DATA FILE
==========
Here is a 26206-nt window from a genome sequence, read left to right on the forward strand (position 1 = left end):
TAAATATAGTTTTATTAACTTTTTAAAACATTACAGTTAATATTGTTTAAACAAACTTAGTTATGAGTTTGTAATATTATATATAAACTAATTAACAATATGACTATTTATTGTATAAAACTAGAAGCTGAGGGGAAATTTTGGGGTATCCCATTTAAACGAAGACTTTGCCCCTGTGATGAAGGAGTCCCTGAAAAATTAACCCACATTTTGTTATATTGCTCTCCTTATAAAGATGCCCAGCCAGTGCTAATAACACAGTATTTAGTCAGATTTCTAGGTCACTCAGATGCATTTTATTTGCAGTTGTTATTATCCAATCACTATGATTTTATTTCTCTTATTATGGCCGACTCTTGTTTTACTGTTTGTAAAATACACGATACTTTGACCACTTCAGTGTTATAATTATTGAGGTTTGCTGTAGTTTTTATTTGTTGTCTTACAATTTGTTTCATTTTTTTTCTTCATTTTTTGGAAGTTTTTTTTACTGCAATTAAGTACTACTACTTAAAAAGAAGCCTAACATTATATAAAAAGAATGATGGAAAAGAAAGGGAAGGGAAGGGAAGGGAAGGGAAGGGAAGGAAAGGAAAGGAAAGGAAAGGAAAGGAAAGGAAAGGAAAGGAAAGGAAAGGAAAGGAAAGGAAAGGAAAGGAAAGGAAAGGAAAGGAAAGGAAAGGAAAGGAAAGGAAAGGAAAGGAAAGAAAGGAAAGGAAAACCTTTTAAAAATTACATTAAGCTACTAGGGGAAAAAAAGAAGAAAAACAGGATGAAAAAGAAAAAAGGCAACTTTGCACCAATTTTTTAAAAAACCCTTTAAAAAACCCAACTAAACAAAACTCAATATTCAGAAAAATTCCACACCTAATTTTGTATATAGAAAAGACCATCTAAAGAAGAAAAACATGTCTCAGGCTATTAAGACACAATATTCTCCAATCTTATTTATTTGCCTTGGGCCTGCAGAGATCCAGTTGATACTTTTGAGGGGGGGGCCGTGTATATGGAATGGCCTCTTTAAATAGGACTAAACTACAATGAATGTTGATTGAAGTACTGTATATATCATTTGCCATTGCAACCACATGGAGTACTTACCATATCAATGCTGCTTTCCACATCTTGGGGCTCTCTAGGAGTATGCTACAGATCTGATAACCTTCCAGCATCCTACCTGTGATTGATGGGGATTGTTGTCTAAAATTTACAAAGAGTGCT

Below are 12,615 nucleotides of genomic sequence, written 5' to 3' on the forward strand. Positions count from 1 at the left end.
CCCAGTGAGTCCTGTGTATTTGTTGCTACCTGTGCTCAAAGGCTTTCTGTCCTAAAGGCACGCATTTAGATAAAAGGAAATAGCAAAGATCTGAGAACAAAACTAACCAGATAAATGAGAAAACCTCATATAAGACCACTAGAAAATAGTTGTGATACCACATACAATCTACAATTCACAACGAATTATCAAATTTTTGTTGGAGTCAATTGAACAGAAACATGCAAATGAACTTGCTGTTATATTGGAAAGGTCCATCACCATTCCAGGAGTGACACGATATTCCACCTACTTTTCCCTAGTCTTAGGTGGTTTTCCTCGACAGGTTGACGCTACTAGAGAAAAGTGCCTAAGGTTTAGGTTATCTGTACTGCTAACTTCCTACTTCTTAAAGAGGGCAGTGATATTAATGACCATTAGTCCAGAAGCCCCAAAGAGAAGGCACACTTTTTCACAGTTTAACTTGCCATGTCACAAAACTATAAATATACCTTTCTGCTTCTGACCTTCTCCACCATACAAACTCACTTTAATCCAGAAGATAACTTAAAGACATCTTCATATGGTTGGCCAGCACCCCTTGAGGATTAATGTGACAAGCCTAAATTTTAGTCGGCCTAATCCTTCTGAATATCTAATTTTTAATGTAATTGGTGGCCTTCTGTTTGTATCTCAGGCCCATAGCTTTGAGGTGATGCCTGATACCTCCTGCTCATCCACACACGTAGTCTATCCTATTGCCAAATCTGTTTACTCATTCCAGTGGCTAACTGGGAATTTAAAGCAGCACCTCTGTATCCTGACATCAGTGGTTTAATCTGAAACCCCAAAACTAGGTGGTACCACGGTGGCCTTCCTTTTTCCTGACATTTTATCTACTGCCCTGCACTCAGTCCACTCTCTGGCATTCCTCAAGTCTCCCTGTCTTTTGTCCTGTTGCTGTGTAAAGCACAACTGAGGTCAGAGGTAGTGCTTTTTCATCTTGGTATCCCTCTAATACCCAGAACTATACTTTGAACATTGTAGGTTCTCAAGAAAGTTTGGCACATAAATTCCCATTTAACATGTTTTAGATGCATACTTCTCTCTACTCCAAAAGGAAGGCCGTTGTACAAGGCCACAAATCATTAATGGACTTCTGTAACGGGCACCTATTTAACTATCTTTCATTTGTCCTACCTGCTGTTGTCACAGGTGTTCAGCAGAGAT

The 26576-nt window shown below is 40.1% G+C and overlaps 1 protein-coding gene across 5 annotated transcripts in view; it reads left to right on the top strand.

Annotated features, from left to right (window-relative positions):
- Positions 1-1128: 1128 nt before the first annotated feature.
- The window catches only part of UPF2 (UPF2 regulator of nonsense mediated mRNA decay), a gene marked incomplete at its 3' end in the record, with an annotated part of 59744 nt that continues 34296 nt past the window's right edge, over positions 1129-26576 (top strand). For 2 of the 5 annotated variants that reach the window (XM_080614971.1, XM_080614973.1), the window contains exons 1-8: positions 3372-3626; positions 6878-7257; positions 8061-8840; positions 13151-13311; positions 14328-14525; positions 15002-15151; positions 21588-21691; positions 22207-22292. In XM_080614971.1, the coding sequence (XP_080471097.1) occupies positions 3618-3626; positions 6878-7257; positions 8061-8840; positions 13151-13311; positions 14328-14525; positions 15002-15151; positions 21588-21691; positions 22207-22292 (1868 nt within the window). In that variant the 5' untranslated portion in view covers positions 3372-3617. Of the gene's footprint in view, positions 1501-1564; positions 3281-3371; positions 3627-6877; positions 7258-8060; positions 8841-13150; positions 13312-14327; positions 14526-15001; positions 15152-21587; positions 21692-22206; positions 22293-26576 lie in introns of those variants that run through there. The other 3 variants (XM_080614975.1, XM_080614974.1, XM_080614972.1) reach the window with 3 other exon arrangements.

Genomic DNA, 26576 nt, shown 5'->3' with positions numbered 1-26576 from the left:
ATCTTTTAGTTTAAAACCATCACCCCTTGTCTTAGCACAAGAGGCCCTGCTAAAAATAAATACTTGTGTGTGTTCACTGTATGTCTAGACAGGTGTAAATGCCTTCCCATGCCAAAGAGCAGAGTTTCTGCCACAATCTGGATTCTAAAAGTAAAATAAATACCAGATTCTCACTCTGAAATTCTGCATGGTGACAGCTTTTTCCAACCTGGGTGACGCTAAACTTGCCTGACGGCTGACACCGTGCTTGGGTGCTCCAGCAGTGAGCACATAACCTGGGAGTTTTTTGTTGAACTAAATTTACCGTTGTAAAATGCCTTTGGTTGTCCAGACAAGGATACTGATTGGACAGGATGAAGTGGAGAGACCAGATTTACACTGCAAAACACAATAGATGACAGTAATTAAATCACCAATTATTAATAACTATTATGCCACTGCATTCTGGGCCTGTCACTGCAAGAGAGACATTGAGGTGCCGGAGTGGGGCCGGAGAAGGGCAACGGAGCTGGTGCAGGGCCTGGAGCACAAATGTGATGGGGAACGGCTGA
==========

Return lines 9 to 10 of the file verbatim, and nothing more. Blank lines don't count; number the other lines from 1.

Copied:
Genomic DNA, 26576 nt, shown 5'->3' with positions numbered 1-26576 from the left:
ATCTTTTAGTTTAAAACCATCACCCCTTGTCTTAGCACAAGAGGCCCTGCTAAAAATAAATACTTGTGTGTGTTCACTGTATGTCTAGACAGGTGTAAATGCCTTCCCATGCCAAAGAGCAGAGTTTCTGCCACAATCTGGATTCTAAAAGTAAAATAAATACCAGATTCTCACTCTGAAATTCTGCATGGTGACAGCTTTTTCCAACCTGGGTGACGCTAAACTTGCCTGACGGCTGACACCGTGCTTGGGTGCTCCAGCAGTGAGCACATAACCTGGGAGTTTTTTGTTGAACTAAATTTACCGTTGTAAAATGCCTTTGGTTGTCCAGACAAGGATACTGATTGGACAGGATGAAGTGGAGAGACCAGATTTACACTGCAAAACACAATAGATGACAGTAATTAAATCACCAATTATTAATAACTATTATGCCACTGCATTCTGGGCCTGTCACTGCAAGAGAGACATTGAGGTGCCGGAGTGGGGCCGGAGAAGGGCAACGGAGCTGGTGCAGGGCCTGGAGCACAAATGTGATGGGGAACGGCTGA